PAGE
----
Staunton, May 16 – Tajikistan has passed a law banning the continued use of Russianized name endings and patronymics. Newborns will no longer be registered with family names ending in -ov, -ova, -ev or ‘eva’ or with patronymics ending in -ovich, -ovna, -evich or -evna. Instead they will be required to use traditional Tajik endings in both cases.
For family names, these include -zol, -zoda,’ -en, er, nie, and -far; and for patronymics, -pur and -dukht. Dushanbe is not requiring ethnic Russians or other minorities to make these changes (tj.sputniknews.ru/analytics/20200515/1031242867/imena-zapret-kultura-istoriya-tajikistan.html).
That Tajikistan was going to go in this direction was signaled in 2007 when the country’s president changed his name from Emomali Sharipovich Rakhmonov to Emomali Rakhmon. Many officials followed him and changed their names as well. Now, the next generation will be required to follow this pattern.
Four years ago, Tajikistan also suggested that people replace their existing last names with their fathers’ names with a Tajik suffix added. Thus, the son of the president, hitherto Rustam Emomalievich Rakhmon is now Rustam Emomali. He is the mayor of Dushanbe and the heir presumptive to his father.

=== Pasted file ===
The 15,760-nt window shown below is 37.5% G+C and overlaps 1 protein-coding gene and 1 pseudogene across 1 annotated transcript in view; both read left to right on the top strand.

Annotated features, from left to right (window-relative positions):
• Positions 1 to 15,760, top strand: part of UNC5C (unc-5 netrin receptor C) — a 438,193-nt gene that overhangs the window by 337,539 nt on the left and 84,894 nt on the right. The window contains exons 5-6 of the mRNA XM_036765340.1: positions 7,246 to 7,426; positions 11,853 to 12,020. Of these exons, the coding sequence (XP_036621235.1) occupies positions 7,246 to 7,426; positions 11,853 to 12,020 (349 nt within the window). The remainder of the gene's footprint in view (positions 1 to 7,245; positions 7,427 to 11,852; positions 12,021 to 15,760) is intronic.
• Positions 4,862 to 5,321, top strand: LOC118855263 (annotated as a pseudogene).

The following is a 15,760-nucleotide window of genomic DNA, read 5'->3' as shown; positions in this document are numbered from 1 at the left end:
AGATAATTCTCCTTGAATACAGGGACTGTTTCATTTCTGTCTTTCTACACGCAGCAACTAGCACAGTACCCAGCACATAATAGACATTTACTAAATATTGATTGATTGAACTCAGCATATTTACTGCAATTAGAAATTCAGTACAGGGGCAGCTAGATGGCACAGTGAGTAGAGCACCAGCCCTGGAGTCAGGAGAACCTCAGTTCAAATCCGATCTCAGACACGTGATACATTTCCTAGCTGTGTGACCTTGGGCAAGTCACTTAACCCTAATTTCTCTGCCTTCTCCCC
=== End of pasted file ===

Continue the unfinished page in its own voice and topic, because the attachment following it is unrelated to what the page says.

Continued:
Because this second change will end the passing of a family name from one generation to the next, this will make it far more difficult to trace family connections over time, restoring what was true before the establishment of Soviet power which wanted standard forms of registration and names.
After the collapse of the USSR, everything changed. Linguists purged Russian and Persian loan words from the language. Officials changed many place names. And the government even published a list of 6,000 approved first names parents are required to select from among for their children.
In most countries in Central Asia, the governments still require the use of Russianized names and patronymics. (In Azerbaijan, -ogly and -kyzy have replaced -ovich and -ovna.) And all seem headed in the Tajik direction. There will be some resistance because so many people from these countries now work in Russia where the national names can create problems.